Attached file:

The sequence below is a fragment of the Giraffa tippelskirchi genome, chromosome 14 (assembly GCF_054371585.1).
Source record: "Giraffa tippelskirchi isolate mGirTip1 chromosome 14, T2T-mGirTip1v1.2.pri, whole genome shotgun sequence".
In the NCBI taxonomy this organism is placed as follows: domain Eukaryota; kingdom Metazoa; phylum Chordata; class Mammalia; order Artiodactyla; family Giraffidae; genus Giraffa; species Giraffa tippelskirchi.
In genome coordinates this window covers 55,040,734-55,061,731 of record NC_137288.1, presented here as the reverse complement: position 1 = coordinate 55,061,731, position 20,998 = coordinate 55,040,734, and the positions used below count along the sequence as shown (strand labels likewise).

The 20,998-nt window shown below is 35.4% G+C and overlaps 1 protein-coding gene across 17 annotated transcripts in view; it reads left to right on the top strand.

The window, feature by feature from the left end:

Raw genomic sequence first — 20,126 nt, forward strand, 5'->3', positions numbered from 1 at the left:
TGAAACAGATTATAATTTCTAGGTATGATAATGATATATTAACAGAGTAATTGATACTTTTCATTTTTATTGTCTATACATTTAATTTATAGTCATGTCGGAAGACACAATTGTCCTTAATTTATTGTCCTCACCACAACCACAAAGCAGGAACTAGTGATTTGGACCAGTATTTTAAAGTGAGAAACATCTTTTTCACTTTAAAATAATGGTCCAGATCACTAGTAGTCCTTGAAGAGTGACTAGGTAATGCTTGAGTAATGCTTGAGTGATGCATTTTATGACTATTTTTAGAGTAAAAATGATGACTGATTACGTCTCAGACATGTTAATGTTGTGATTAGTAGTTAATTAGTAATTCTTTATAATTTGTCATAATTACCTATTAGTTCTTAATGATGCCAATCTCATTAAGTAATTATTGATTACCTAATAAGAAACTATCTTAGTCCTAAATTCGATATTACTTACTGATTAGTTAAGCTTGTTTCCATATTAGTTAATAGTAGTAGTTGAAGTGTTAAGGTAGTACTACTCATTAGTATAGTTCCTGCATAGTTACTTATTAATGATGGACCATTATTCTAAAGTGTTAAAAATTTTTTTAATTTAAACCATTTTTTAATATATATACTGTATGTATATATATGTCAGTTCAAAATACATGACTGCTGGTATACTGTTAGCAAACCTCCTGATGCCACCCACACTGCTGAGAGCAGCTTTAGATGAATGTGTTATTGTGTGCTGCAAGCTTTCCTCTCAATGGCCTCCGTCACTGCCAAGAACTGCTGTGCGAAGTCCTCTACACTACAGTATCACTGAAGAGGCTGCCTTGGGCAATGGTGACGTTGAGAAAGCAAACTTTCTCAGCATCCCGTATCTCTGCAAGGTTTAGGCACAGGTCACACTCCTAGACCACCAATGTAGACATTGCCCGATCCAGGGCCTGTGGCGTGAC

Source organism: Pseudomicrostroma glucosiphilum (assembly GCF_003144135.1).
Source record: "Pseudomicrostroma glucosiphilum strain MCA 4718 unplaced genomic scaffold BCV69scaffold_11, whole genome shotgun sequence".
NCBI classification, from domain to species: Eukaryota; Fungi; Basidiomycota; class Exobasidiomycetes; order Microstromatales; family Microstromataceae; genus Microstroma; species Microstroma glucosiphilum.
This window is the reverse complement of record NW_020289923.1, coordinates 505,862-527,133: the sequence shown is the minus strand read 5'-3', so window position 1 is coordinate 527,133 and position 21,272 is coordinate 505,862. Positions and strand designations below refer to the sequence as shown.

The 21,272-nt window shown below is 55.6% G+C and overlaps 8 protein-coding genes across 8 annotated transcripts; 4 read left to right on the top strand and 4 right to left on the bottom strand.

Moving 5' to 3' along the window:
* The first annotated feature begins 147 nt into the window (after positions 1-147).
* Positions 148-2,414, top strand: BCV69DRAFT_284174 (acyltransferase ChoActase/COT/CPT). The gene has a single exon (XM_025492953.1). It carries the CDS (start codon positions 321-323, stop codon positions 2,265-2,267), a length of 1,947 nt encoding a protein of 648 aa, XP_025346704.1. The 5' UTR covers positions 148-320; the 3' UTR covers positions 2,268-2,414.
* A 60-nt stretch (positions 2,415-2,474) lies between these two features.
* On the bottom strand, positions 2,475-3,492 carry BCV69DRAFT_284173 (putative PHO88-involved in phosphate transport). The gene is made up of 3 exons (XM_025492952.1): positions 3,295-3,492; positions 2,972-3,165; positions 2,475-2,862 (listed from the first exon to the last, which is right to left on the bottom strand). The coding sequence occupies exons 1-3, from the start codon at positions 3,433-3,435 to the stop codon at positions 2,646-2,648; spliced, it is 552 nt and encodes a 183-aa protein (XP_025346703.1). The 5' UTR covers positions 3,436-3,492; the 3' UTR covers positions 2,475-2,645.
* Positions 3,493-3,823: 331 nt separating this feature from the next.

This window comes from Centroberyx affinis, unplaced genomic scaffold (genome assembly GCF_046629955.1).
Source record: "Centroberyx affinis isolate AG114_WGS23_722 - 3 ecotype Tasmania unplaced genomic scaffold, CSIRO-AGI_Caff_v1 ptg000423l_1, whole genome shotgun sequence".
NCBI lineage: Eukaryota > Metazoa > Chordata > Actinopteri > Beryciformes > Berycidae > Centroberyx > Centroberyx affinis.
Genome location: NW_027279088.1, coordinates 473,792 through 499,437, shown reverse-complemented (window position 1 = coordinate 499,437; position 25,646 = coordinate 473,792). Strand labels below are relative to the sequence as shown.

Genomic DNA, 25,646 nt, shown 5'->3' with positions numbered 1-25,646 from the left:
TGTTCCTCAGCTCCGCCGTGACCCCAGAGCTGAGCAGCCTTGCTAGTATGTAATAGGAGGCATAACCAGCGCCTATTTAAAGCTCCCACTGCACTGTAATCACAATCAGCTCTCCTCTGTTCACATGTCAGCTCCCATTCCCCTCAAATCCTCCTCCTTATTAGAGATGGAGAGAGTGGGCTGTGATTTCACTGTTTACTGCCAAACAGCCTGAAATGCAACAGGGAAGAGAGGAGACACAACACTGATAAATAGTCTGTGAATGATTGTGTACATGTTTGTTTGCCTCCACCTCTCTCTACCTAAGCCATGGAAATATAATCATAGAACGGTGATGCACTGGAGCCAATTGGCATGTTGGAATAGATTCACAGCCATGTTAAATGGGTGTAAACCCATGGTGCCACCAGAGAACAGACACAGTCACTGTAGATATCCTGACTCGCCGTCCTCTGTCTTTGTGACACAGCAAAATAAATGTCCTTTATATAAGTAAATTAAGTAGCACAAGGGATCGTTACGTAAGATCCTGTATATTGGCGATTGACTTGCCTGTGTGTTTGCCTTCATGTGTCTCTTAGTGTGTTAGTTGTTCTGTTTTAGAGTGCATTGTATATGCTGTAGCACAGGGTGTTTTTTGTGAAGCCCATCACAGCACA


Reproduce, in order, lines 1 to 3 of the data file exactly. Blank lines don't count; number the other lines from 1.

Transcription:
The sequence below is a fragment of the Giraffa tippelskirchi genome, chromosome 14 (assembly GCF_054371585.1).
Source record: "Giraffa tippelskirchi isolate mGirTip1 chromosome 14, T2T-mGirTip1v1.2.pri, whole genome shotgun sequence".
In the NCBI taxonomy this organism is placed as follows: domain Eukaryota; kingdom Metazoa; phylum Chordata; class Mammalia; order Artiodactyla; family Giraffidae; genus Giraffa; species Giraffa tippelskirchi.